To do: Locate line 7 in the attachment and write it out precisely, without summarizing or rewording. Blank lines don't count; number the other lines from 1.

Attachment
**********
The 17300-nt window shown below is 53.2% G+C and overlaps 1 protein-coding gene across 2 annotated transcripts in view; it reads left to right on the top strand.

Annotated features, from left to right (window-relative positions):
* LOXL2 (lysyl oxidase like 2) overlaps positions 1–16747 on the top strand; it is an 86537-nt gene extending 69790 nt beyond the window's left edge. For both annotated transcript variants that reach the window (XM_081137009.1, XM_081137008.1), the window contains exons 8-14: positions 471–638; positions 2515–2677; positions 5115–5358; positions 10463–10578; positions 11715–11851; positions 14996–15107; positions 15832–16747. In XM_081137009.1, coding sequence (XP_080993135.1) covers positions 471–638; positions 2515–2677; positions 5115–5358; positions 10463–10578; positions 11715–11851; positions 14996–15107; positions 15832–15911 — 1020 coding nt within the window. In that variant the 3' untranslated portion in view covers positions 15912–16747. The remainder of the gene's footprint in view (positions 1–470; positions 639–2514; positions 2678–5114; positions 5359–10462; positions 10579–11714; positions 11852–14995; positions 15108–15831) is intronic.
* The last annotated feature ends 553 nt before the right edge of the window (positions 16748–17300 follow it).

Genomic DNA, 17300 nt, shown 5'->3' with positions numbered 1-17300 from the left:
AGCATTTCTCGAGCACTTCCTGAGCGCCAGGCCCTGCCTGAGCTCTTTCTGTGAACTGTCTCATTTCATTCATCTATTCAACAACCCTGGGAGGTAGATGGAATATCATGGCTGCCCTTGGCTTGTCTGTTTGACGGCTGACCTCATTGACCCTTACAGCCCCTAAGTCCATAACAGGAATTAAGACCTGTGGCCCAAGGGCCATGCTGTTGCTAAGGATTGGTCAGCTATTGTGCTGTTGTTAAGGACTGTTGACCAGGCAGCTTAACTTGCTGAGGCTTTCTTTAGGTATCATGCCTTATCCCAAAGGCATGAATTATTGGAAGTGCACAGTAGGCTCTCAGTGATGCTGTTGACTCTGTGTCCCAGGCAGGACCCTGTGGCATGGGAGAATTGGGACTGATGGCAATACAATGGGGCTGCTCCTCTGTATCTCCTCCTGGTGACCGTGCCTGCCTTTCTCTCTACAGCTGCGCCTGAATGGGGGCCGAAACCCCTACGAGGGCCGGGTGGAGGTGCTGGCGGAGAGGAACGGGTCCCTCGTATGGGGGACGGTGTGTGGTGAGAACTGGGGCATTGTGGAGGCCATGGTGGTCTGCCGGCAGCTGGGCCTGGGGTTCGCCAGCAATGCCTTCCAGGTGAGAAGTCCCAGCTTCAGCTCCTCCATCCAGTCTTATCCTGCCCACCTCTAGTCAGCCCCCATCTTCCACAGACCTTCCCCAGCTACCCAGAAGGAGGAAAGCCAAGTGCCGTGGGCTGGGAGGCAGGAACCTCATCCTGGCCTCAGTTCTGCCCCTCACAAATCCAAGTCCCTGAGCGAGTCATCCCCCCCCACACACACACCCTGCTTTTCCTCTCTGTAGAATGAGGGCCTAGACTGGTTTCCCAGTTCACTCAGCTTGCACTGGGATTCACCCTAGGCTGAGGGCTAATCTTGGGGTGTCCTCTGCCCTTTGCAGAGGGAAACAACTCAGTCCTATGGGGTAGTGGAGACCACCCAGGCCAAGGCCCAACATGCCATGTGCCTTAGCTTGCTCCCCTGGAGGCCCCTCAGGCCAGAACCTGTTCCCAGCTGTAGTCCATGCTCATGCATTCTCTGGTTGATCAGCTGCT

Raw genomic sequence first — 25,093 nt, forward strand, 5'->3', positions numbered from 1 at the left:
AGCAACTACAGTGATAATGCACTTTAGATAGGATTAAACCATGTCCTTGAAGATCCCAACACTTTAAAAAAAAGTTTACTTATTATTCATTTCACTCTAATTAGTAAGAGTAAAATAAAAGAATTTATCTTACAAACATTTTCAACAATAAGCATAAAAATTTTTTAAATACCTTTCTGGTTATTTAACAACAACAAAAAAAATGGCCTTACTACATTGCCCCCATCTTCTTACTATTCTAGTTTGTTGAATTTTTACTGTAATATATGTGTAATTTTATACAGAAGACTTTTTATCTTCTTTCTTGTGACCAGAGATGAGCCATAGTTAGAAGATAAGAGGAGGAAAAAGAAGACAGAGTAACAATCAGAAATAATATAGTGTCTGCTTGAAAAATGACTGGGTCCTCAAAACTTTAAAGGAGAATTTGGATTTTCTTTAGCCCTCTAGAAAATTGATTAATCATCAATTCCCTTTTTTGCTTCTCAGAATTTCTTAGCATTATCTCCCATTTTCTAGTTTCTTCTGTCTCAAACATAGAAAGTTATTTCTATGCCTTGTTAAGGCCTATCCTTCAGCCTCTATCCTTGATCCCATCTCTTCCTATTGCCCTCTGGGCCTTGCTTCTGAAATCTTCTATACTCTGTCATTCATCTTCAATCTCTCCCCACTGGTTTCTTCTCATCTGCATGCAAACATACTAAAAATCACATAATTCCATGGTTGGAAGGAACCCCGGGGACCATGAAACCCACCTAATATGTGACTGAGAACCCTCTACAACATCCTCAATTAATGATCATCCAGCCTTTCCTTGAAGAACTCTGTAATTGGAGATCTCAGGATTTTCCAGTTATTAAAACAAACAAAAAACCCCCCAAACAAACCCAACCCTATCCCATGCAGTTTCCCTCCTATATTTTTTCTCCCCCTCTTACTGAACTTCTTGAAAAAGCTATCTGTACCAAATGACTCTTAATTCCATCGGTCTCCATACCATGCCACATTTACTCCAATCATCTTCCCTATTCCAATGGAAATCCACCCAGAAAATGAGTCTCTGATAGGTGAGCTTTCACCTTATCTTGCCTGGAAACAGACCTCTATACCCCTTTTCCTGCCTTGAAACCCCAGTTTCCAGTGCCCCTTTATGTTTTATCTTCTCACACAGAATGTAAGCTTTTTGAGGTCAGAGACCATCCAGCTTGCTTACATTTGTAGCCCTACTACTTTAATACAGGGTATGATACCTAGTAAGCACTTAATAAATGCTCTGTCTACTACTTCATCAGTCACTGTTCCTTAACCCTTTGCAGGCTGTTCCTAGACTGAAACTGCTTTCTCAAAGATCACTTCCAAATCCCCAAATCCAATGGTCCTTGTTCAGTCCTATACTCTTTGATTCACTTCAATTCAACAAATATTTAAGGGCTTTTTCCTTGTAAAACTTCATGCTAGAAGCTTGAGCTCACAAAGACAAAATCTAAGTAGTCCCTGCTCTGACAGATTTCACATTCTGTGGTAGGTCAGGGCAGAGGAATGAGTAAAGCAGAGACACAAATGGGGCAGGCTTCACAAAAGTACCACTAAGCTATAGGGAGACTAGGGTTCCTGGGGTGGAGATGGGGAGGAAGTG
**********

Raw genomic sequence first — 25,093 nt, forward strand, 5'->3', positions numbered from 1 at the left: